"A Very British Coup"
The left-of-center Guardian contended (12/22): "This was a surprise that was both totally unexpected and wholly welcome.... It was achieved by discussion--by endless talk, mostly in London, latterly in Libya, and finally in a London gentlemen's club. Boring perhaps, but effective; and here, with shock and awe, is a lesson for the Pentagon to absorb.... As Libya has indicated, the Iraq war actually made agreement more difficult; it was eventually reached despite, not because of, Iraq. If anything, it now seems Mr. Bush may have inadvertently invaded the wrong country. The fabled WMD were in Libya all along. All the more reason, next time around, for preferring words to guns and gung-ho."
FRANCE: "Libyan Turning Point"
Left-of-center Le Monde editorialized (12/23): "The 'opposition front' in the Middle East is slowly falling apart: Iraq, Syria, Libya but also Iran.... The end of this 'opposition front' is redefining a different strategic landscape in the Middle East.... The news of the deal concluded with Washington is reassuring...if Qadhafi keeps his promise.... It is the end of an era for the Middle East. Without the military occupation of Iraq by the U.S., the diplomatic initiative by Paris, Berlin and London in Iran could not have happened. And the fall of Saddam has undoubtedly counted in Qadahfi's reversal. To say this does not mean an endorsement of President Bush's Iraq policy. We can salute the end of the 'opposition front' all the while saying that the danger that Saddam Hussein represented did not warrant a unilateral war without UN support. We need also point out that as the 'opposition front' weakens, militant Islam grows, as if one danger replaced another. We cannot help but point to France's absence in the Libya deal. The birth of a new strategic reality in the Middle East comes hand in hand with greater and more harmful divisions between Europe and the U.S."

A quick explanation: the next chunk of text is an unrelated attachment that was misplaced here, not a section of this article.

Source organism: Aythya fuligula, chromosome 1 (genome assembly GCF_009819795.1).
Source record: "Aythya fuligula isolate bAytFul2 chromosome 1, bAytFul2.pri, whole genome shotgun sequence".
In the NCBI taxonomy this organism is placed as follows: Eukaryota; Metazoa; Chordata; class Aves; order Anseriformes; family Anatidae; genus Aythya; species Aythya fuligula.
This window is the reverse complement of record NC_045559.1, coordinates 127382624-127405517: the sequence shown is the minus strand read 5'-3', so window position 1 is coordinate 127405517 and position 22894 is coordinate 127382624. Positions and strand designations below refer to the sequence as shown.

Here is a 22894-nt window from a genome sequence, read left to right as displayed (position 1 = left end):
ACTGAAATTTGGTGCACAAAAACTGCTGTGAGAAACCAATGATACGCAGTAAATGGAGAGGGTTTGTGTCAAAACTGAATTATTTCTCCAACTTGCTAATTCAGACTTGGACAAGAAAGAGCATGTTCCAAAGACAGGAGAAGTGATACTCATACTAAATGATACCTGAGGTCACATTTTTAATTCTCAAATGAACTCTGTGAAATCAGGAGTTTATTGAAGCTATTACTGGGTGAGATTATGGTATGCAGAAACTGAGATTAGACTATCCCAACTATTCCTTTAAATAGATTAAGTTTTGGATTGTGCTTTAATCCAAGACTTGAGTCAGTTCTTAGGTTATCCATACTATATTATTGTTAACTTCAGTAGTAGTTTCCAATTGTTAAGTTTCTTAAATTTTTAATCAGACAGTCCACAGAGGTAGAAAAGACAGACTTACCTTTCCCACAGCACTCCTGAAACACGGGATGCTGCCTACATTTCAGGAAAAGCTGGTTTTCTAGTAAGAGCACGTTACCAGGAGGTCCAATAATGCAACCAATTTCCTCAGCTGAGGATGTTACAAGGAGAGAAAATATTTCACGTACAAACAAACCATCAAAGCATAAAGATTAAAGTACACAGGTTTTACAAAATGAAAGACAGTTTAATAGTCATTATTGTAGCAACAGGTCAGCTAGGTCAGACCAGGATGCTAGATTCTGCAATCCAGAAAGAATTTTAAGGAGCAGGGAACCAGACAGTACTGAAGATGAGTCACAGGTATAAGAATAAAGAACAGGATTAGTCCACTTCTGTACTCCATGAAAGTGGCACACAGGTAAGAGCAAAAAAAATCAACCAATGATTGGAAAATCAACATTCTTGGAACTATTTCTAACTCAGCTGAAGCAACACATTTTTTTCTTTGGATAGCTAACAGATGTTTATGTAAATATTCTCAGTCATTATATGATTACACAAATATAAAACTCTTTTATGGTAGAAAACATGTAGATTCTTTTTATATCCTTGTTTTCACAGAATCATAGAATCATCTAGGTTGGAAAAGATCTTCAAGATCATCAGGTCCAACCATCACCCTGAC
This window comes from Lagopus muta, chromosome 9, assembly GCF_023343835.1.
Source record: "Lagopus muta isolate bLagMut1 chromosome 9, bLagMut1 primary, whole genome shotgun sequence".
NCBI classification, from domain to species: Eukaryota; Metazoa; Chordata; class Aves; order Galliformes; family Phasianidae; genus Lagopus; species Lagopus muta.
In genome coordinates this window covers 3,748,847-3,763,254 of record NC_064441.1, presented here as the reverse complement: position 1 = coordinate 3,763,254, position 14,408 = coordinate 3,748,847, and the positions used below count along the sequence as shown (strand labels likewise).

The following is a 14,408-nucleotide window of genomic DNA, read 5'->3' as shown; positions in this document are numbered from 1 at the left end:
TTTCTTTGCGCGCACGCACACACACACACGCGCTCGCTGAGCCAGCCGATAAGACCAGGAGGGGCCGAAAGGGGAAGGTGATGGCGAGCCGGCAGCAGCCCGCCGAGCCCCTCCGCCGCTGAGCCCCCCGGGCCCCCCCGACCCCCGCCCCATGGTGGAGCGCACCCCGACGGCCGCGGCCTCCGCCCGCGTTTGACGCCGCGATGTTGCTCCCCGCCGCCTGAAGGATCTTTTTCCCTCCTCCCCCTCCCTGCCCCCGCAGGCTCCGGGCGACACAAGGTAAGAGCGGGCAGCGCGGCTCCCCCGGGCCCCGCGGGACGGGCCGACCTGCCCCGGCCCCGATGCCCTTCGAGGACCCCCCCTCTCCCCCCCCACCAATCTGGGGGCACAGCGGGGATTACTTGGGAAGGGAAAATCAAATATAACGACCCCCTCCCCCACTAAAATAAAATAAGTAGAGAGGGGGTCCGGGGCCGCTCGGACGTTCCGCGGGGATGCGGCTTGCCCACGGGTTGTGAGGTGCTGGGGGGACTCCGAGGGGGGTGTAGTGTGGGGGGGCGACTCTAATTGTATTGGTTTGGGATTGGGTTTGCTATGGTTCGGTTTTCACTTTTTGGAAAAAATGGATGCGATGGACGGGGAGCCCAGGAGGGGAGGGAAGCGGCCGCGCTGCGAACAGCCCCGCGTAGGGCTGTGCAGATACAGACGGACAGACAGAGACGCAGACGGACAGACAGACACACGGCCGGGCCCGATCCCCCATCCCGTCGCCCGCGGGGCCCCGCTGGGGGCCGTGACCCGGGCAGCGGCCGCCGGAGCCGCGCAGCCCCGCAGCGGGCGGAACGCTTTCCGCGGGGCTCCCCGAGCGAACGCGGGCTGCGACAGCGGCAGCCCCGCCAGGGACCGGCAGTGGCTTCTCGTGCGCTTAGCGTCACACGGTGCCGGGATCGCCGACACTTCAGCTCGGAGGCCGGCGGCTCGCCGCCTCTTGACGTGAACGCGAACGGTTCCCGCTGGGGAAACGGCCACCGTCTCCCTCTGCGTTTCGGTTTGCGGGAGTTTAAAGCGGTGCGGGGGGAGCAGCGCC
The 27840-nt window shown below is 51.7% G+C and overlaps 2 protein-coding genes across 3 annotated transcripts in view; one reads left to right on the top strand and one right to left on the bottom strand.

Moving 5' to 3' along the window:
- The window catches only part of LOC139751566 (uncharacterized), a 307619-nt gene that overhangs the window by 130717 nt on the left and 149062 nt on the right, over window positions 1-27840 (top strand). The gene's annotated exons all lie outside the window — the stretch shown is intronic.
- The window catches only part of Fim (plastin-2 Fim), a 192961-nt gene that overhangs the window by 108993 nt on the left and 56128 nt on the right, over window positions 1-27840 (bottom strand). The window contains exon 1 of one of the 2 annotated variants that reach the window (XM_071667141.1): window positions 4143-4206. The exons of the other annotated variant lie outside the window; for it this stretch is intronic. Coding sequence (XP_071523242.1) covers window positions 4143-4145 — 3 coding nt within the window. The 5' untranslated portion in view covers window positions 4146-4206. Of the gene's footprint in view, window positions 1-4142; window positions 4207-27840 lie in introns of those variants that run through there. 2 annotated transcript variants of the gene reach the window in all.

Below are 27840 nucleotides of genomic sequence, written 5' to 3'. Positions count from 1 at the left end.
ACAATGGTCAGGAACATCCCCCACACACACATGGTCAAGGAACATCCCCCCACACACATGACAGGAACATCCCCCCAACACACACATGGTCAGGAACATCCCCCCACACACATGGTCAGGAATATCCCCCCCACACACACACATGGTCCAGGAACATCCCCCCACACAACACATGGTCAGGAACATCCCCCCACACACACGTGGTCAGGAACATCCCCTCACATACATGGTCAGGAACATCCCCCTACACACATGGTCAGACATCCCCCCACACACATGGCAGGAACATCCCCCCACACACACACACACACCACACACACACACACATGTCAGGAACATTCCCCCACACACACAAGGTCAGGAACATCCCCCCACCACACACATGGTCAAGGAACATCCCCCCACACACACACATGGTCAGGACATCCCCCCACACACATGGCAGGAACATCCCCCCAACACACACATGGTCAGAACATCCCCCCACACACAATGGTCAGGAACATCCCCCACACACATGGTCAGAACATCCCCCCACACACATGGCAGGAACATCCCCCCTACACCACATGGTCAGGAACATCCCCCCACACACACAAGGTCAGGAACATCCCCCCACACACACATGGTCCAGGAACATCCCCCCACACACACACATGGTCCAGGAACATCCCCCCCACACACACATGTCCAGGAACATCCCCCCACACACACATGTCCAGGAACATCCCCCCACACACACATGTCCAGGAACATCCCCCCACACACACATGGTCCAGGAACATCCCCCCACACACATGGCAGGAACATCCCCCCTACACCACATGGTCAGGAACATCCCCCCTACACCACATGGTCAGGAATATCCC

"Swallowing Bitter Pills"
Gerard Dupuy held in left-of-center Liberation (12/23): "Revenge is a hamburger that must be eaten cold. The expected retaliation against France has taken on a more discreet appearance. It can be sensed in France's diplomatic disappointments about ITER as well as in the secret negotiations with Libya.... This is happening just when France is beginning to lose some measure of diplomatic footing in Europe. If glorious isolation is the price to pay for lofty principles, then France is experiencing its high point in history.... The way FM de Villepin acknowledged the deal with Libya is a reminder of how much French diplomacy has had to come down in its strutting."
"Use Of Force Serves Diplomacy"
Jean-Louis Turlin commented in right-of-center Le Figaro (12/22): "The Bush doctrine against rogue states has scored again.... FM de Villepin has saluted the accomplishment.... But the congratulations he is sending to Washington and London cannot hide the fact that Paris was not included in the negotiations. French diplomacy is now without a means of pressure against Tripoli in its own negotiations over the bombing of the UTA aircraft.... For Washington, the year is ending in an apotheosis.... Diplomacy was served by the show of force in Afghanistan and Iraq."
"Paris Out Of The Game"
Antoine de Gaudemar wrote in left-of-center Liberation (12/22): "If one is to believe the Americans and the British, threat has its own advantages.... The agreement with Tripoli is one more victory for the Bush-Blair tandem.... It is also a victory for the international community.... De Villepin is not a sore loser: he praised the agreement. But the fact is that France was absent from the negotiations."
"The Ways Of The Empire"
Andre Bercoff commented in popular right-of-center France Soir (12/22): "As always (French) intellectuals are complaining about the way Saddam's arrest was portrayed. The alarm was sounded about reactions in the Arab world. Well the reactions are in: Qadhafi is falling in line, Iran is talking, Bachir el-Assad of Syria has no desire to end up like Saddam, and Saudi Arabia may look into Wahabism a little more closely. Fear of the Sheriff is working. Regional monarchs may even learn to spell the word 'reform.' The Americans, who are certainly no angels, and who have in past days supported their load of dictators, have nevertheless contributed in keeping Hitlerism, Stalinism and Muslim extremism from having the last word."
GERMANY: "Diplomacy Instead Of War"